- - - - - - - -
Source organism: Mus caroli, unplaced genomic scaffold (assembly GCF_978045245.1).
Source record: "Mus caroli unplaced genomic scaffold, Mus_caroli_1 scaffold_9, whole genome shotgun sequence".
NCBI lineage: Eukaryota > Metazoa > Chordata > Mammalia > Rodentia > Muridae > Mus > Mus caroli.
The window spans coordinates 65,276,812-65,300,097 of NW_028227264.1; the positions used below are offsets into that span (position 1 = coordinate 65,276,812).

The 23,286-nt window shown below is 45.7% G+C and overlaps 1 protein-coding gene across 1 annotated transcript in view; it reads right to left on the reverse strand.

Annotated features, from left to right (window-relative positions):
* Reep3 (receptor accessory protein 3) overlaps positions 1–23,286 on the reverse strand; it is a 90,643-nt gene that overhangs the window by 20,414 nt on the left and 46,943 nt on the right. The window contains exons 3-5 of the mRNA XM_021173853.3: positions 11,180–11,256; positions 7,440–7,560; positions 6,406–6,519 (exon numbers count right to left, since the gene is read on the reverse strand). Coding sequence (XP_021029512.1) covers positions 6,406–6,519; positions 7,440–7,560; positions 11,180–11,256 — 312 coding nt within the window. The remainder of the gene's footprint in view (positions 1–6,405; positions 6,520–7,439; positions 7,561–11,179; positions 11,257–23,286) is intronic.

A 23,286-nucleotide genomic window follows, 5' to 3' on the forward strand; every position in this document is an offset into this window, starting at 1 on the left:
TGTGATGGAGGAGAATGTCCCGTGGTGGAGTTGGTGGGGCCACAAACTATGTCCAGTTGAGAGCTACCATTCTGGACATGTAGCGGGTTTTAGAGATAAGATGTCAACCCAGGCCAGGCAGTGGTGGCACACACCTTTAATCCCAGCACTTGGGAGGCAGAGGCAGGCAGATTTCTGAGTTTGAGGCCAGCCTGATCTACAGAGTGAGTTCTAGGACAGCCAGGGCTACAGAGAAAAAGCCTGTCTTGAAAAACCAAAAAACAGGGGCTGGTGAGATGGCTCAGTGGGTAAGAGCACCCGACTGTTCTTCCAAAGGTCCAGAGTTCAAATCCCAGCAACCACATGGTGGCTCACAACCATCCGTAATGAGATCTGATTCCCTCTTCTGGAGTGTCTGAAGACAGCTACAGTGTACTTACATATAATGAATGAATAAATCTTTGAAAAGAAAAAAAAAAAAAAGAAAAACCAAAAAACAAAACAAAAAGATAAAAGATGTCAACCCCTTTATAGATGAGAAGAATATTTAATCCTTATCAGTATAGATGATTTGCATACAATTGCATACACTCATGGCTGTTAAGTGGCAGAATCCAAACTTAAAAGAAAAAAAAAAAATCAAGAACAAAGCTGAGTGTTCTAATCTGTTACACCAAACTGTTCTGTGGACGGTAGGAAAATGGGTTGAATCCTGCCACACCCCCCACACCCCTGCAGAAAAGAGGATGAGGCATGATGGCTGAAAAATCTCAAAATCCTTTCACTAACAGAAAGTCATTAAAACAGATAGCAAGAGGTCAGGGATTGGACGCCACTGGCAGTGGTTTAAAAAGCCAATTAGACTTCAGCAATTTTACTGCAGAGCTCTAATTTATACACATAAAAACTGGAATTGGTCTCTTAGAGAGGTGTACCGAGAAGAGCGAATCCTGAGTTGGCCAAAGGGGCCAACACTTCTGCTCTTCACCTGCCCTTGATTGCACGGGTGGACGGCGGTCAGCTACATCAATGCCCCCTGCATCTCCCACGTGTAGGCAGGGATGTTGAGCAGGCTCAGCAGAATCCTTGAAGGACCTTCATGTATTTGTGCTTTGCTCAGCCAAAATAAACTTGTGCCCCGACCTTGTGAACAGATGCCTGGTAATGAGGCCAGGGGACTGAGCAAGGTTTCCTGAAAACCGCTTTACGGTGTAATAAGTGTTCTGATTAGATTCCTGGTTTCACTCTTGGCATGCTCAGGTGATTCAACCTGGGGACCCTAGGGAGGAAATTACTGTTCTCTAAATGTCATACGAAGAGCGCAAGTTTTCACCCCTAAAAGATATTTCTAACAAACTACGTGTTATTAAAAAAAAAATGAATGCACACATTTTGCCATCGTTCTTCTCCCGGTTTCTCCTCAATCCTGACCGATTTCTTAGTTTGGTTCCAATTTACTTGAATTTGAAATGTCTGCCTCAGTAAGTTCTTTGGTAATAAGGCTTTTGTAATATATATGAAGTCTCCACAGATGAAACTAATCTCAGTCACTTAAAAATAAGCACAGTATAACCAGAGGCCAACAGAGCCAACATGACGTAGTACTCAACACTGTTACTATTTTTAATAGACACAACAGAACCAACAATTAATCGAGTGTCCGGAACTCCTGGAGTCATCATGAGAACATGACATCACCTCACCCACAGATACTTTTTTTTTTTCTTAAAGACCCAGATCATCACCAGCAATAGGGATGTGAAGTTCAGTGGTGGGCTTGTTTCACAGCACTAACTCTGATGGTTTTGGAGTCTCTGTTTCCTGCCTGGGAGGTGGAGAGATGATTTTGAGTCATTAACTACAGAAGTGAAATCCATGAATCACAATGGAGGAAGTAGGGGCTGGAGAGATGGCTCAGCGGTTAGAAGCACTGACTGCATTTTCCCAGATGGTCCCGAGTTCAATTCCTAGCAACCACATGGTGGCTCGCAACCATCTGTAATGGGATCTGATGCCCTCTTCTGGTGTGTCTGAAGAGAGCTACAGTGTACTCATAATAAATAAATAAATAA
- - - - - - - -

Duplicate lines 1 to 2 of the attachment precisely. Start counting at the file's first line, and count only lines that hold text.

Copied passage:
Source organism: Mus caroli, unplaced genomic scaffold (assembly GCF_978045245.1).
Source record: "Mus caroli unplaced genomic scaffold, Mus_caroli_1 scaffold_9, whole genome shotgun sequence".